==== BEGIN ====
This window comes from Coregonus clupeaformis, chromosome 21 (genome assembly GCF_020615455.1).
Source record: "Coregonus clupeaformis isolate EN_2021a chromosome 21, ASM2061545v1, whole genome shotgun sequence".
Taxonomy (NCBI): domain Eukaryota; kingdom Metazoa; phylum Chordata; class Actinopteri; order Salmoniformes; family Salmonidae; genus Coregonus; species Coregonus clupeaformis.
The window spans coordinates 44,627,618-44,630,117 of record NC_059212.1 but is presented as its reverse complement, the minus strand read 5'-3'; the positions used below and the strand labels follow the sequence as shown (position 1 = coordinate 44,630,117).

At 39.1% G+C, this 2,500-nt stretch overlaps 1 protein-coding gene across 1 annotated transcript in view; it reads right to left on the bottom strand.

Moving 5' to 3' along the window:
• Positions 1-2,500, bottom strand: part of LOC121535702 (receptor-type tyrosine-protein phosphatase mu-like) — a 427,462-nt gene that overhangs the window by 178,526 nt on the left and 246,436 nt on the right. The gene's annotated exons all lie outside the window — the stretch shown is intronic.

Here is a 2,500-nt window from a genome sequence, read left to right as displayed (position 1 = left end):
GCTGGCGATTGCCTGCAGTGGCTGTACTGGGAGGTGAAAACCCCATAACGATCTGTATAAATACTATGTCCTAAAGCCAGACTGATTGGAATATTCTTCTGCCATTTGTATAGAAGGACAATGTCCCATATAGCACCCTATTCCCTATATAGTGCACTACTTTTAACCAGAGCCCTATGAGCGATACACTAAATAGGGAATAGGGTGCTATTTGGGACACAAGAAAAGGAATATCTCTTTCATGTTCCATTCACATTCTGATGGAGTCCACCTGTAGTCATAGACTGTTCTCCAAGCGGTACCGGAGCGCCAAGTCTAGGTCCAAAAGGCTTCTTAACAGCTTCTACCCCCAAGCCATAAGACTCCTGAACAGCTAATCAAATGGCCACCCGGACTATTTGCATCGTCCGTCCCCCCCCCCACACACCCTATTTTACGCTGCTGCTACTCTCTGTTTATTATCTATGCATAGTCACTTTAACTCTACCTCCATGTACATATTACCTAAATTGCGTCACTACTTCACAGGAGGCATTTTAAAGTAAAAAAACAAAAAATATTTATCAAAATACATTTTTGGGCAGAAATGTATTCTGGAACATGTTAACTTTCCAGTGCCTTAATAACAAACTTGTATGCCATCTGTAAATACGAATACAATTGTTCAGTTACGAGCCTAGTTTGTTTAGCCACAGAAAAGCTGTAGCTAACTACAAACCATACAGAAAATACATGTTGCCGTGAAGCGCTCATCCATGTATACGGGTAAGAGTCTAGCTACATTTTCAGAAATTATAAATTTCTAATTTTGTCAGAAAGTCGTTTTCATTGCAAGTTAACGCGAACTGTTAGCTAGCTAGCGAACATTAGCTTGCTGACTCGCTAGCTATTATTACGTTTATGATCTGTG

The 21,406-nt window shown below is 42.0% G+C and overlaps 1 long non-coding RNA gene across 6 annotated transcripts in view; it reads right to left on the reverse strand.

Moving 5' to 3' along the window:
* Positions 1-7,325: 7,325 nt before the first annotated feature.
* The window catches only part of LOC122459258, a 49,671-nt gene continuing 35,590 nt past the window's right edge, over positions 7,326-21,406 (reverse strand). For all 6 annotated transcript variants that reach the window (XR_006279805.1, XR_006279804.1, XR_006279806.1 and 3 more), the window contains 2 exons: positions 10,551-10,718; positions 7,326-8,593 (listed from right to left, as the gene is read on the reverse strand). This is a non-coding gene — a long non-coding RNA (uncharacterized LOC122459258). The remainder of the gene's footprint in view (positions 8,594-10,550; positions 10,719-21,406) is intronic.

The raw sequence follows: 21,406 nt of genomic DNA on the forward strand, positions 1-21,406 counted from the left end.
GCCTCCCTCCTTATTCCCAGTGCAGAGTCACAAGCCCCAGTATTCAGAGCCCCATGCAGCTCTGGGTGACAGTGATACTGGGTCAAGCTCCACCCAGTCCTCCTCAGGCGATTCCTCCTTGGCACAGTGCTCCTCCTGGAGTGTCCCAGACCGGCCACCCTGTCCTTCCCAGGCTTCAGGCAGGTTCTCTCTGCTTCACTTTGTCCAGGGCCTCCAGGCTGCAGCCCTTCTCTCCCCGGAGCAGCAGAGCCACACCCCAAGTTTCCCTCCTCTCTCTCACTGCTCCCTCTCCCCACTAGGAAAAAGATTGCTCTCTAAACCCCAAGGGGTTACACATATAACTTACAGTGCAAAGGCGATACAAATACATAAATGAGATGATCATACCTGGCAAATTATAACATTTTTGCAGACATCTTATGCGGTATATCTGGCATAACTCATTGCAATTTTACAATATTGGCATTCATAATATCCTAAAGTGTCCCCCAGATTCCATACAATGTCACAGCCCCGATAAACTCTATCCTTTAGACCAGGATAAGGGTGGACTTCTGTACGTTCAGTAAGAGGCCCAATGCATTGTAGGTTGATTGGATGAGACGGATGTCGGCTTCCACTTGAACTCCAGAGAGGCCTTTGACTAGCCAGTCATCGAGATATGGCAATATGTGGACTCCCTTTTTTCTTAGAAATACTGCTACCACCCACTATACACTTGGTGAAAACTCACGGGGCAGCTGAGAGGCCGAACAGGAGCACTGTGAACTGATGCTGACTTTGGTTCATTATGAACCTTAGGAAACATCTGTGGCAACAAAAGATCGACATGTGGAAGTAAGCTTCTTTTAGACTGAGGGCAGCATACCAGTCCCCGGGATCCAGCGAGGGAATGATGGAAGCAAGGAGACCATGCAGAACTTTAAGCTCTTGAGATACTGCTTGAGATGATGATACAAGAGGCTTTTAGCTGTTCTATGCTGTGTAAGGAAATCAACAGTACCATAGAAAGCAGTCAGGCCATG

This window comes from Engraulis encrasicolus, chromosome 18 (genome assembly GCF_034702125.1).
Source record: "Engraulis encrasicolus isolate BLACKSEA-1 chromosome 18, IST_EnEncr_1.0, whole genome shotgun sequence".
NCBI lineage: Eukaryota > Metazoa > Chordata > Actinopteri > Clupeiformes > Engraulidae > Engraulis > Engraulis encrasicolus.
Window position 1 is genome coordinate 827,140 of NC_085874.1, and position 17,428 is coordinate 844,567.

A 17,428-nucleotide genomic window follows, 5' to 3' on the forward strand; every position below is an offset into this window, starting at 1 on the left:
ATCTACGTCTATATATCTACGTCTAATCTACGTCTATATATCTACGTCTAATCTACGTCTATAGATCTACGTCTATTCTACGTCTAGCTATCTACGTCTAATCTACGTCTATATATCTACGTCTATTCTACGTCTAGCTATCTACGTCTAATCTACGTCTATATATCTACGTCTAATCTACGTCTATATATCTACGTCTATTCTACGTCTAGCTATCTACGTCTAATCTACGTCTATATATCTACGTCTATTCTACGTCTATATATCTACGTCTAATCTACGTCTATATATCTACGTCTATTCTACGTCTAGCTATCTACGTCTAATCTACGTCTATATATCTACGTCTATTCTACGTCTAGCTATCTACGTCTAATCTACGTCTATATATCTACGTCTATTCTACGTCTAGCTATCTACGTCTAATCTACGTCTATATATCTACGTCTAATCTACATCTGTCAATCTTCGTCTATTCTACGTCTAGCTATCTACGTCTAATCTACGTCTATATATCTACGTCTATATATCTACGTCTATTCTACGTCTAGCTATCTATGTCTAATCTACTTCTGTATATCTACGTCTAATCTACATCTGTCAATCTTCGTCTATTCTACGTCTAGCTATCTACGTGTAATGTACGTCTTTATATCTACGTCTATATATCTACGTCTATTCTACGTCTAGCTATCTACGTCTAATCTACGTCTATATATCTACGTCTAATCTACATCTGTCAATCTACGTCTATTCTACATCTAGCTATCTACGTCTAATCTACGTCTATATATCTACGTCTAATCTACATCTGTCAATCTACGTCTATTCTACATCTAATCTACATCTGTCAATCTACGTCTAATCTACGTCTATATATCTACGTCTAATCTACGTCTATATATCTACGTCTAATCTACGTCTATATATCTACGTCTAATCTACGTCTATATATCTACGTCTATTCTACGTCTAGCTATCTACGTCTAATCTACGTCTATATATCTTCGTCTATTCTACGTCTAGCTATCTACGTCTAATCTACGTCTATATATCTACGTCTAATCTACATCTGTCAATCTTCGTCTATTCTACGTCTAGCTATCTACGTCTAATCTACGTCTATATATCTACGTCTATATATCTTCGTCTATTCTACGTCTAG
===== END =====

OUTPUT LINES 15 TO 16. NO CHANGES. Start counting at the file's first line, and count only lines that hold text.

GCCTCCCTCCTTATTCCCAGTGCAGAGTCACAAGCCCCAGTATTCAGAGCCCCATGCAGCTCTGGGTGACAGTGATACTGGGTCAAGCTCCACCCAGTCCTCCTCAGGCGATTCCTCCTTGGCACAGTGCTCCTCCTGGAGTGTCCCAGACCGGCCACCCTGTCCTTCCCAGGCTTCAGGCAGGTTCTCTCTGCTTCACTTTGTCCAGGGCCTCCAGGCTGCAGCCCTTCTCTCCCCGGAGCAGCAGAGCCACACCCCAAGTTTCCCTCCTCTCTCTCACTGCTCCCTCTCCCCACTAGGAAAAAGATTGCTCTCTAAACCCCAAGGGGTTACACATATAACTTACAGTGCAAAGGCGATACAAATACATAAATGAGATGATCATACCTGGCAAATTATAACATTTTTGCAGACATCTTATGCGGTATATCTGGCATAACTCATTGCAATTTTACAATATTGGCATTCATAATATCCTAAAGTGTCCCCCAGATTCCATACAATGTCACAGCCCCGATAAACTCTATCCTTTAGACCAGGATAAGGGTGGACTTCTGTACGTTCAGTAAGAGGCCCAATGCATTGTAGGTTGATTGGATGAGACGGATGTCGGCTTCCACTTGAACTCCAGAGAGGCCTTTGACTAGCCAGTCATCGAGATATGGCAATATGTGGACTCCCTTTTTTCTTAGAAATACTGCTACCACCCACTATACACTTGGTGAAAACTCACGGGGCAGCTGAGAGGCCGAACAGGAGCACTGTGAACTGATGCTGACTTTGGTTCATTATGAACCTTAGGAAACATCTGTGGCAACAAAAGATCGACATGTGGAAGTAAGCTTCTTTTAGACTGAGGGCAGCATACCAGTCCCCGGGATCCAGCGAGGGAATGATGGAAGCAAGGAGACCATGCAGAACTTTAAGCTCTTGAGATACTGCTTGAGATGATGATACAAGAGGCTTTTAGCTGTTCTATGCTGTGTAAGGAAATCAACAGTACCATAGAAAGCAGTCAGGCCATG

This window comes from Engraulis encrasicolus, chromosome 18 (genome assembly GCF_034702125.1).